I sat and watched the room while I sipped on my drink. The hostess was back at her post, greeting someone else. I watched as the new patron handed her his chit, and the she lit up another cigarette and blew three smoke rings. “Welcome. Feel at home and get used to this place, you won’t ever leave.” The same cheery-ness on the end of the greeting. When the hostess came back by from seating the customer, I let her know I was ready to head up to my room.
They watched the video monitor from the office. On screen, a middle aged man was being escorted into the facility. The nurse marked a number “5" on his folder and sat the gentleman down at a table.
“Doctor, the man on the screen, the nurse wrote a ‘5' on his folder. What does that mean?”
The doctor looked down at his notes. “Adam S. Douglas. Paranoia and schitzophrenic tendencies. He is what we call a level 5 type. Mostly harmless.”
Samantha turned to look at her sister. “Sis, are you sure we are doing the right thing?”
Jessie nodded. “It’s for the best. Dad isn’t well enough to take care of himself. The State of California said so.”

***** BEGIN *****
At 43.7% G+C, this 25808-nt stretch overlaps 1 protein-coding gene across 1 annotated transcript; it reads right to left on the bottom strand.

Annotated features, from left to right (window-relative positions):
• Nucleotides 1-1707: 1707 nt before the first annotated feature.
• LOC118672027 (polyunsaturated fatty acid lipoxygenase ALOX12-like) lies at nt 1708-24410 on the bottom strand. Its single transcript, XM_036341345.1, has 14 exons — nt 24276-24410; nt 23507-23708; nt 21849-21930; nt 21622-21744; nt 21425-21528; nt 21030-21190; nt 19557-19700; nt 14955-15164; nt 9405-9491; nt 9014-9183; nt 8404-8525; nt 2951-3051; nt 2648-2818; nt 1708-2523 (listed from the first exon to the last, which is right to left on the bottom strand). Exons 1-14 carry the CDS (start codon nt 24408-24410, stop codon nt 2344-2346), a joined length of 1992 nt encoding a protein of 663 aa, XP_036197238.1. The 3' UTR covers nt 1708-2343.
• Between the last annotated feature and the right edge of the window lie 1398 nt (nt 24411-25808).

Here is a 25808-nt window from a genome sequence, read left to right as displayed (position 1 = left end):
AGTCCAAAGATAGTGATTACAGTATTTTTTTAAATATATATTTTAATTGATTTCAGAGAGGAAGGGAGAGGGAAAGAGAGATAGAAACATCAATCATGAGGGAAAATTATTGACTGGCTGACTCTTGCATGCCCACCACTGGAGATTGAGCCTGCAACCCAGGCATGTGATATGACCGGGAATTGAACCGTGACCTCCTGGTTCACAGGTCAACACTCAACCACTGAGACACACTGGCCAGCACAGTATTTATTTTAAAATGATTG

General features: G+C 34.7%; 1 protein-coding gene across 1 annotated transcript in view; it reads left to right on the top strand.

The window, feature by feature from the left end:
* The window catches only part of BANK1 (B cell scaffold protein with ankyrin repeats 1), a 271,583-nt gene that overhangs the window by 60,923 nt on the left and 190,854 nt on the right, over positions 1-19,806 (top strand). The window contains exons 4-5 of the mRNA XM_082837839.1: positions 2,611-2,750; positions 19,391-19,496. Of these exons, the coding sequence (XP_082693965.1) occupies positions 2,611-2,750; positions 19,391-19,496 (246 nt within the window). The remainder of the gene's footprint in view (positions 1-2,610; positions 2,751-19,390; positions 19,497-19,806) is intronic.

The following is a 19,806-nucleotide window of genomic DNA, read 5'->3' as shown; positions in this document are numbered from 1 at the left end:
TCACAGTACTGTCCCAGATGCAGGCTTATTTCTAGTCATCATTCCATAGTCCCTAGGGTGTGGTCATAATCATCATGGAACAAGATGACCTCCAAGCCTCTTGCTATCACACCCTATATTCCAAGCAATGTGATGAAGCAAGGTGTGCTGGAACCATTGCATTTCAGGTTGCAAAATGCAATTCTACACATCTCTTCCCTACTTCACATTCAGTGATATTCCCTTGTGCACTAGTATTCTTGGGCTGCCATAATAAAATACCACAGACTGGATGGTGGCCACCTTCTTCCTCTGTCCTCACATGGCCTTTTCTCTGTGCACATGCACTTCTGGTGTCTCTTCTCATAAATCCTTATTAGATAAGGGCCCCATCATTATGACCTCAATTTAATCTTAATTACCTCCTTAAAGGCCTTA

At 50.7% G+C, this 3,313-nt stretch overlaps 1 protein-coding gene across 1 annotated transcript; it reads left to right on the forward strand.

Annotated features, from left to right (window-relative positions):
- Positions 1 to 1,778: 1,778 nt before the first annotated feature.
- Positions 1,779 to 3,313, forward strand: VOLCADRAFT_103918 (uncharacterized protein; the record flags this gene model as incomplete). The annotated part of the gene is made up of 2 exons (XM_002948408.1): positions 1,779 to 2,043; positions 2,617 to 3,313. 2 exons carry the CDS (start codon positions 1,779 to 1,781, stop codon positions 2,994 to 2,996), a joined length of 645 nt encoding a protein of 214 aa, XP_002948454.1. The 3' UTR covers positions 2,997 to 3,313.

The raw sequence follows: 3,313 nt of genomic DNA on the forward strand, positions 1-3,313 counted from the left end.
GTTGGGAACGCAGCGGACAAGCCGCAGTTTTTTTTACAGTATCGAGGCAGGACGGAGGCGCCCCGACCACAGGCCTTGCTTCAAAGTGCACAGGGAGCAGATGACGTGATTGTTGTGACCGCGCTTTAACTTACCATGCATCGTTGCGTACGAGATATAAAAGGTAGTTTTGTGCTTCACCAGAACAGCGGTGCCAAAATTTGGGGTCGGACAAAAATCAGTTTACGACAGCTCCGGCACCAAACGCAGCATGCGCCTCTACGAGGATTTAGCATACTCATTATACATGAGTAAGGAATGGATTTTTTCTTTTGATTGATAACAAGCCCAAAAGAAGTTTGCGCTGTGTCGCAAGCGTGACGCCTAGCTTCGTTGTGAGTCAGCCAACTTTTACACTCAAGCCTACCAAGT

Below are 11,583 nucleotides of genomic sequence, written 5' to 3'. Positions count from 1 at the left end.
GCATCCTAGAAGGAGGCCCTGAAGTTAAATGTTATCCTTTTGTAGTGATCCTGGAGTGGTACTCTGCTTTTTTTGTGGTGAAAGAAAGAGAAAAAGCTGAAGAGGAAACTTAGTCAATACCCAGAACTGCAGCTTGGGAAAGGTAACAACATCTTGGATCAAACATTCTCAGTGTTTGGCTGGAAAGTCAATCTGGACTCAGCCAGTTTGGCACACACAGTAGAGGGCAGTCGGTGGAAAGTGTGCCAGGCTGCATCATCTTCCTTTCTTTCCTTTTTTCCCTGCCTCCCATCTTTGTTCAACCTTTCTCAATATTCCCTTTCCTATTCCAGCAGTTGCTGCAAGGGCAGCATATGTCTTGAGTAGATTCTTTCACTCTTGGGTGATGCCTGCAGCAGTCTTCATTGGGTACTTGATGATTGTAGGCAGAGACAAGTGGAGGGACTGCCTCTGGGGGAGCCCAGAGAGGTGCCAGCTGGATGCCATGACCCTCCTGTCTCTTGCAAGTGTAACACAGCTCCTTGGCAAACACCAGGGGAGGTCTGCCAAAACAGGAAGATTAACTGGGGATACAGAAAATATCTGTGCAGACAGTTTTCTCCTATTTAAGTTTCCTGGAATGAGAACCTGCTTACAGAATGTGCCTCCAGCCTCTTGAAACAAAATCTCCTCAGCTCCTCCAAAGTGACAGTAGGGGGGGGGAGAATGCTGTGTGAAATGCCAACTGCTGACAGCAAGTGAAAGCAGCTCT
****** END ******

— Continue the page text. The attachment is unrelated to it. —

Samantha looked concerned. She pointed to one of the people on the monitor. “That’s Joey The Hit Man, the mob assassin. Is dad really better off in here than outside? Is he really that safe in here?”
The doctor cleared his throat. “Ladies, this is the finest institution of its kind in the state of California. It’s safety record is beyond reproach. All of our residents are housed in separate wings determined by their level type rating. The only time the residents of different wings mix is here in the common building, and only then under very carefully monitored situations.”
I sat in the dining hall enjoying a pleasant meal, and staring out the view portal at the immaculately manicured lawns of the Resort. I sliced another bite of steak while I asked my dinner companion, “How are things on the U.S.S. Connecticut, Captain Luckette?”